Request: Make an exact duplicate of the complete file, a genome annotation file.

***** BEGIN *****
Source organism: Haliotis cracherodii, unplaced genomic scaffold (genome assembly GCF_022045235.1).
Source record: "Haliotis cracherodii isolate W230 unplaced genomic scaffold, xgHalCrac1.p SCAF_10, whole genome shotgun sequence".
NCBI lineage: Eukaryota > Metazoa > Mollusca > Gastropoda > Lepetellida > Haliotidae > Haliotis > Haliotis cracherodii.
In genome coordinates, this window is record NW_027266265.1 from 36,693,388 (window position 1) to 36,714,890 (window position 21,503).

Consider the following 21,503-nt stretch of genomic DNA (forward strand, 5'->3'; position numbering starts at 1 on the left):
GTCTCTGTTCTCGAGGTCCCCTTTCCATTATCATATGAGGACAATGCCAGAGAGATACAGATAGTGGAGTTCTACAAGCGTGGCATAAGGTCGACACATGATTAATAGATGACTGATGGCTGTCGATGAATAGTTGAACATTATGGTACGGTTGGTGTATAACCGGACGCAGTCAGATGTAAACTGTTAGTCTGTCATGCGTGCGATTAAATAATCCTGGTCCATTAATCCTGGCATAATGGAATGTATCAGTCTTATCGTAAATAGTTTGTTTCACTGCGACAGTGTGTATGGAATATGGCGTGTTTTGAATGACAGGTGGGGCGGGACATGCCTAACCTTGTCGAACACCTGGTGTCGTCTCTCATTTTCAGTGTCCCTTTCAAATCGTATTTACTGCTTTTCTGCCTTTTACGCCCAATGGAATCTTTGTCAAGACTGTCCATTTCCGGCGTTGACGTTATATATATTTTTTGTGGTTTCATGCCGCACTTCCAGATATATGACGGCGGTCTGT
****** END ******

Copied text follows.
Source organism: Haliotis cracherodii, unplaced genomic scaffold (genome assembly GCF_022045235.1).
Source record: "Haliotis cracherodii isolate W230 unplaced genomic scaffold, xgHalCrac1.p SCAF_10, whole genome shotgun sequence".
NCBI lineage: Eukaryota > Metazoa > Mollusca > Gastropoda > Lepetellida > Haliotidae > Haliotis > Haliotis cracherodii.
In genome coordinates, this window is record NW_027266265.1 from 36,693,388 (window position 1) to 36,714,890 (window position 21,503).

Consider the following 21,503-nt stretch of genomic DNA (forward strand, 5'->3'; position numbering starts at 1 on the left):
GTCTCTGTTCTCGAGGTCCCCTTTCCATTATCATATGAGGACAATGCCAGAGAGATACAGATAGTGGAGTTCTACAAGCGTGGCATAAGGTCGACACATGATTAATAGATGACTGATGGCTGTCGATGAATAGTTGAACATTATGGTACGGTTGGTGTATAACCGGACGCAGTCAGATGTAAACTGTTAGTCTGTCATGCGTGCGATTAAATAATCCTGGTCCATTAATCCTGGCATAATGGAATGTATCAGTCTTATCGTAAATAGTTTGTTTCACTGCGACAGTGTGTATGGAATATGGCGTGTTTTGAATGACAGGTGGGGCGGGACATGCCTAACCTTGTCGAACACCTGGTGTCGTCTCTCATTTTCAGTGTCCCTTTCAAATCGTATTTACTGCTTTTCTGCCTTTTACGCCCAATGGAATCTTTGTCAAGACTGTCCATTTCCGGCGTTGACGTTATATATATTTTTTGTGGTTTCATGCCGCACTTCCAGATATATGACGGCGGTCTGT